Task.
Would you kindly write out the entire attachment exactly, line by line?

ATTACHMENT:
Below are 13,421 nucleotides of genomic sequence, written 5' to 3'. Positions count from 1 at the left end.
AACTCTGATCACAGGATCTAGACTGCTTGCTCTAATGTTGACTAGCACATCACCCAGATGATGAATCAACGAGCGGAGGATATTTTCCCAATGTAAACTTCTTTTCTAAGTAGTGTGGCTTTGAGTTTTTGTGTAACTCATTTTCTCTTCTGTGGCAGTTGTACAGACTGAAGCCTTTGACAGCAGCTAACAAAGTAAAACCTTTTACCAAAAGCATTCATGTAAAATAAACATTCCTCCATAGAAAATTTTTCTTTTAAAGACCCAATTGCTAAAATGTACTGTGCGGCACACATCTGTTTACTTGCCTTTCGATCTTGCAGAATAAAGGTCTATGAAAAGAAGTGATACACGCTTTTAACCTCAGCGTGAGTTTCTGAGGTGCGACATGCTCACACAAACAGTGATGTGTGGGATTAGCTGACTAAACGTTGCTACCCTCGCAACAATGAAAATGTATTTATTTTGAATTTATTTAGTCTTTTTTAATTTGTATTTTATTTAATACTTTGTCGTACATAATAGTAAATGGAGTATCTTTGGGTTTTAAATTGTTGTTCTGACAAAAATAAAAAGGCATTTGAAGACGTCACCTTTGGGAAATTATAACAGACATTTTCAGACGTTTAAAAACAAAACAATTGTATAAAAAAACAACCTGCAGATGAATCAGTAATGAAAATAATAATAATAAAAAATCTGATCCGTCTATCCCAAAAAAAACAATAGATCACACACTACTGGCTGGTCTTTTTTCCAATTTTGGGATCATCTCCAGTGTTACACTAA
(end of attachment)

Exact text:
Below are 13,421 nucleotides of genomic sequence, written 5' to 3'. Positions count from 1 at the left end.
AACTCTGATCACAGGATCTAGACTGCTTGCTCTAATGTTGACTAGCACATCACCCAGATGATGAATCAACGAGCGGAGGATATTTTCCCAATGTAAACTTCTTTTCTAAGTAGTGTGGCTTTGAGTTTTTGTGTAACTCATTTTCTCTTCTGTGGCAGTTGTACAGACTGAAGCCTTTGACAGCAGCTAACAAAGTAAAACCTTTTACCAAAAGCATTCATGTAAAATAAACATTCCTCCATAGAAAATTTTTCTTTTAAAGACCCAATTGCTAAAATGTACTGTGCGGCACACATCTGTTTACTTGCCTTTCGATCTTGCAGAATAAAGGTCTATGAAAAGAAGTGATACACGCTTTTAACCTCAGCGTGAGTTTCTGAGGTGCGACATGCTCACACAAACAGTGATGTGTGGGATTAGCTGACTAAACGTTGCTACCCTCGCAACAATGAAAATGTATTTATTTTGAATTTATTTAGTCTTTTTTAATTTGTATTTTATTTAATACTTTGTCGTACATAATAGTAAATGGAGTATCTTTGGGTTTTAAATTGTTGTTCTGACAAAAATAAAAAGGCATTTGAAGACGTCACCTTTGGGAAATTATAACAGACATTTTCAGACGTTTAAAAACAAAACAATTGTATAAAAAAACAACCTGCAGATGAATCAGTAATGAAAATAATAATAATAAAAAATCTGATCCGTCTATCCCAAAAAAAACAATAGATCACACACTACTGGCTGGTCTTTTTTCCAATTTTGGGATCATCTCCAGTGTTACACTAA